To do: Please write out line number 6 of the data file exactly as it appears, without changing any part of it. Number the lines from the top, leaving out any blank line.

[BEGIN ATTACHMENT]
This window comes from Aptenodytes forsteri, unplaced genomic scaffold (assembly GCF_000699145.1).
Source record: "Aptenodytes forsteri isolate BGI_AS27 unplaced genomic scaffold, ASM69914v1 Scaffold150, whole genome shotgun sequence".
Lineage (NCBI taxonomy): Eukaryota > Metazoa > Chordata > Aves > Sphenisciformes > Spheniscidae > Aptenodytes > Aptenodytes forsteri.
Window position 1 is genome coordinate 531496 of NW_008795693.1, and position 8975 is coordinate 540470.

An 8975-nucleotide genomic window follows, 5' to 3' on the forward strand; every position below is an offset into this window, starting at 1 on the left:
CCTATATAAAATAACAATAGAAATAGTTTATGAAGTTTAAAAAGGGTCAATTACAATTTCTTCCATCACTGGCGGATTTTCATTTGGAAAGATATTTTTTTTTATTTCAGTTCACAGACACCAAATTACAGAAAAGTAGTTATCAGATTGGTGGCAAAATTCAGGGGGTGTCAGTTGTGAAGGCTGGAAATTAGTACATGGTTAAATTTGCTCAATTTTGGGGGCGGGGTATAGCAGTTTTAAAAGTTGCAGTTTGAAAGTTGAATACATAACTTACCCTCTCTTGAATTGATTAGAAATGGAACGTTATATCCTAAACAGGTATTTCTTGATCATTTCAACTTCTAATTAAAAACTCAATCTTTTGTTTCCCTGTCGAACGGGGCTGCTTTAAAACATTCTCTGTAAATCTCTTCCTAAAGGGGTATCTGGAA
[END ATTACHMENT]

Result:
CCTATATAAAATAACAATAGAAATAGTTTATGAAGTTTAAAAAGGGTCAATTACAATTTCTTCCATCACTGGCGGATTTTCATTTGGAAAGATATTTTTTTTTATTTCAGTTCACAGACACCAAATTACAGAAAAGTAGTTATCAGATTGGTGGCAAAATTCAGGGGGTGTCAGTTGTGAAGGCTGGAAATTAGTACATGGTTAAATTTGCTCAATTTTGGGGGCGGGGTATAGCAGTTTTAAAAGTTGCAGTTTGAAAGTTGAATACATAACTTACCCTCTCTTGAATTGATTAGAAATGGAACGTTATATCCTAAACAGGTATTTCTTGATCATTTCAACTTCTAATTAAAAACTCAATCTTTTGTTTCCCTGTCGAACGGGGCTGCTTTAAAACATTCTCTGTAAATCTCTTCCTAAAGGGGTATCTGGAA